Liking the taste of black tea
Catechins, flavonoids and tannins are examples of polyphenols found in black tea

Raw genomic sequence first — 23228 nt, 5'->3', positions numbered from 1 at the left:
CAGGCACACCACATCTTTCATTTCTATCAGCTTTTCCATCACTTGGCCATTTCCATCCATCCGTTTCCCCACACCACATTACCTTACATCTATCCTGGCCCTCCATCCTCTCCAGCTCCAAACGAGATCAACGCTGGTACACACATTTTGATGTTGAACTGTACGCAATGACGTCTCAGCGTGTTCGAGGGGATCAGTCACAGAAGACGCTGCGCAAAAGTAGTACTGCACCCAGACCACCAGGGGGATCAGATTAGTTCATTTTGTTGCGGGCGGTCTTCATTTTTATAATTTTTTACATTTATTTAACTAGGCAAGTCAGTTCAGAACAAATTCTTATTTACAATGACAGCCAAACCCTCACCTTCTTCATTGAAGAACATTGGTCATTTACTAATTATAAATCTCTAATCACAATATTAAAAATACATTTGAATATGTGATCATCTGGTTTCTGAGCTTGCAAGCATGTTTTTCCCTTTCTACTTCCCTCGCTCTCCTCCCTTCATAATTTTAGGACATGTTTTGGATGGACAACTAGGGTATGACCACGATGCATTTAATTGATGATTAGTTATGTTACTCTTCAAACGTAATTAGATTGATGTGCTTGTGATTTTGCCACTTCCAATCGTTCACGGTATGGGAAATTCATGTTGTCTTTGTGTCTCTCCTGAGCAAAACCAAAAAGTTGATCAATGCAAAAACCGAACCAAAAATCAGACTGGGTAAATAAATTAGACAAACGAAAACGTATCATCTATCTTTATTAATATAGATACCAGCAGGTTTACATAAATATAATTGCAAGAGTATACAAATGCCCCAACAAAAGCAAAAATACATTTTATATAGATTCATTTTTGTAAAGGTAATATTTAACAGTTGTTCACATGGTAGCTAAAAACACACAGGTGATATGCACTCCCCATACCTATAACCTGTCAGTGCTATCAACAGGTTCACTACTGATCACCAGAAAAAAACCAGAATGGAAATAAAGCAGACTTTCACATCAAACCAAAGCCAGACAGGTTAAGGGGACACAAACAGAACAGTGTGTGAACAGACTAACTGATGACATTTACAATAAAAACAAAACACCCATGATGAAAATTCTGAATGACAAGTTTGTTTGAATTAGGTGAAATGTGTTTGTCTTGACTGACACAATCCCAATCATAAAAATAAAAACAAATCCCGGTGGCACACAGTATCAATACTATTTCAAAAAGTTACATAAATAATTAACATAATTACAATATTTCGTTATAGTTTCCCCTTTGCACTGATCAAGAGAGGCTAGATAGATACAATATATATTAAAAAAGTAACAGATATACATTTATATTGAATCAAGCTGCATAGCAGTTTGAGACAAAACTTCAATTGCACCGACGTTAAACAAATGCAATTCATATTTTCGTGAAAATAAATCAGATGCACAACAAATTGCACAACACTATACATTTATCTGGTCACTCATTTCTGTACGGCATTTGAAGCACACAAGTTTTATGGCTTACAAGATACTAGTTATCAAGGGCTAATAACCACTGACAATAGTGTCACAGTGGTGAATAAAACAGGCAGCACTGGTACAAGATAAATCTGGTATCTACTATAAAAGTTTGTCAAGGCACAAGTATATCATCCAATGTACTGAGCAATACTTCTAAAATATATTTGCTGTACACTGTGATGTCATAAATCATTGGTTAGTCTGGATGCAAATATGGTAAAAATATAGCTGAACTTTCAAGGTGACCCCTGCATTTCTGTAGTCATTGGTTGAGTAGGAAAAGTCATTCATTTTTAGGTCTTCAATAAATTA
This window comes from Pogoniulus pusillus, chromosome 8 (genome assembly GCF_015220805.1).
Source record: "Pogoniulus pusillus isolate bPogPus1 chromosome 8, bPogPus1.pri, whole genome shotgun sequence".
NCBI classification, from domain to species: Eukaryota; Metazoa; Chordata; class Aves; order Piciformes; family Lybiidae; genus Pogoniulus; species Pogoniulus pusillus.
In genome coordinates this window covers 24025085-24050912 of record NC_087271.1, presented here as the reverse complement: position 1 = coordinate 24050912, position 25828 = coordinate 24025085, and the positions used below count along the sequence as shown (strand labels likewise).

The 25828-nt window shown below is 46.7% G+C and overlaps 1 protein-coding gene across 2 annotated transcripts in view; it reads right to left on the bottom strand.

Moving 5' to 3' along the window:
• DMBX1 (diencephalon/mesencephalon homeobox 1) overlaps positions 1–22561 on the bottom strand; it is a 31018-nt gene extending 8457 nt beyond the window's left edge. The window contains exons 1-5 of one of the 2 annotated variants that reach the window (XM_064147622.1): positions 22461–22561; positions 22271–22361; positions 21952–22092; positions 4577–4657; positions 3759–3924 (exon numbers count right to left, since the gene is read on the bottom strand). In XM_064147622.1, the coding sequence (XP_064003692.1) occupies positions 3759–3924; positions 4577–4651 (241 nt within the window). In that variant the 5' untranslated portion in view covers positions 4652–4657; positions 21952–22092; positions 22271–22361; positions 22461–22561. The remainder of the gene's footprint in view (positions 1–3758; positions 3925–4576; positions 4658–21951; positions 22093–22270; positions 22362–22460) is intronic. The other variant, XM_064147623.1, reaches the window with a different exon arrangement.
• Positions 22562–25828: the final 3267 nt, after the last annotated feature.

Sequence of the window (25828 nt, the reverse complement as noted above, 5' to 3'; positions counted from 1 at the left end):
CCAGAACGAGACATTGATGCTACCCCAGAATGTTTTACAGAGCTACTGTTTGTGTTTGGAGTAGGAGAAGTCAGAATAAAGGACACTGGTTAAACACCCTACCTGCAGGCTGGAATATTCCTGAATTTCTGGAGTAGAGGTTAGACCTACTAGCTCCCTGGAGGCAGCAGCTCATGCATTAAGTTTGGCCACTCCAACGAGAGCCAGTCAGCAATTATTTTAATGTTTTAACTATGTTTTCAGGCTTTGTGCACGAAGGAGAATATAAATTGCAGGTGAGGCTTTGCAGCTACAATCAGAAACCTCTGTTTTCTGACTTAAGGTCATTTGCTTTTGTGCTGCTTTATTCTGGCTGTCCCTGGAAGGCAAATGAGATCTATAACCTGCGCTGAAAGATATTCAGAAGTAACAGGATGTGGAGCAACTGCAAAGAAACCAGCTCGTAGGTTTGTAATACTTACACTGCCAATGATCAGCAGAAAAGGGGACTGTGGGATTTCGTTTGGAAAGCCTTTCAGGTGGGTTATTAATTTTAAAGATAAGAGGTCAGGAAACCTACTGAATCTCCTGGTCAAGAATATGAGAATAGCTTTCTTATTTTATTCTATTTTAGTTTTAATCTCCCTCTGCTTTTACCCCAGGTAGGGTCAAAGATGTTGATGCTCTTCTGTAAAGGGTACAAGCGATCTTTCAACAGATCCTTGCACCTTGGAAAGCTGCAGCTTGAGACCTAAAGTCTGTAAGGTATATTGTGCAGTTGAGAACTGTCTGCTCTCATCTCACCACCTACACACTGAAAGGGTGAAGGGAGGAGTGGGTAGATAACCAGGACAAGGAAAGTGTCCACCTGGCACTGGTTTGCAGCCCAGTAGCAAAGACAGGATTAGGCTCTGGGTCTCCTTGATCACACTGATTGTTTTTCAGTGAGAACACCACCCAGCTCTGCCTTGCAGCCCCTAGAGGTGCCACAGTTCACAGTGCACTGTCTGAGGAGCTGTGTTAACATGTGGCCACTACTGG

I have never liked the taste of coffee, and I avoid the sugar and carbonation of soda. Since I don’t always want to drink water, I turned to tea. I can enjoy hot or iced tea in a wide variety of flavors. It’s much healthier for me than coffee. It’s easy to prepare and available at every grocery store, coffee shop and restaurant. While I’ve tried chamomile, green, ginger, raspberry, peach and all different kinds of tea, I prefer plain old black tea. It’s actually the most popular type of tea consumed worldwide.There are a ton of options when choosing a black tea to drink and all of them offer slightly different flavors. There’s Earl Gray, Darjeeling, masala chai, English breakfast and scented varieties such as rose black tea and lychee black tea. There’s also interesting blends such as Lapsang, Souchong, Keemun and Yunnan black tea. I’ve found that when I sit down at an upscale restaurant and order black tea, I’m usually presented with at least a dozen choices. I typically stick with regular English breakfast tea. Traditional black tea includes around 50 to 90 milligrams of caffeine in a cup. Strong coffee contains over 100 milligrams of caffeine per ounce. Tea is definitely way better for me than coffee. Plus, black tea offers an assortment of plant-based compounds called polyphenols that provide various health benefits. Catechins, flavonoids and tannins are examples of polyphenols found in black tea. These plant compounds serve as antioxidants. To enjoy maximum health advantages from black tea, I use loose leaves rather than tea bags and avoid adding milk or sugar.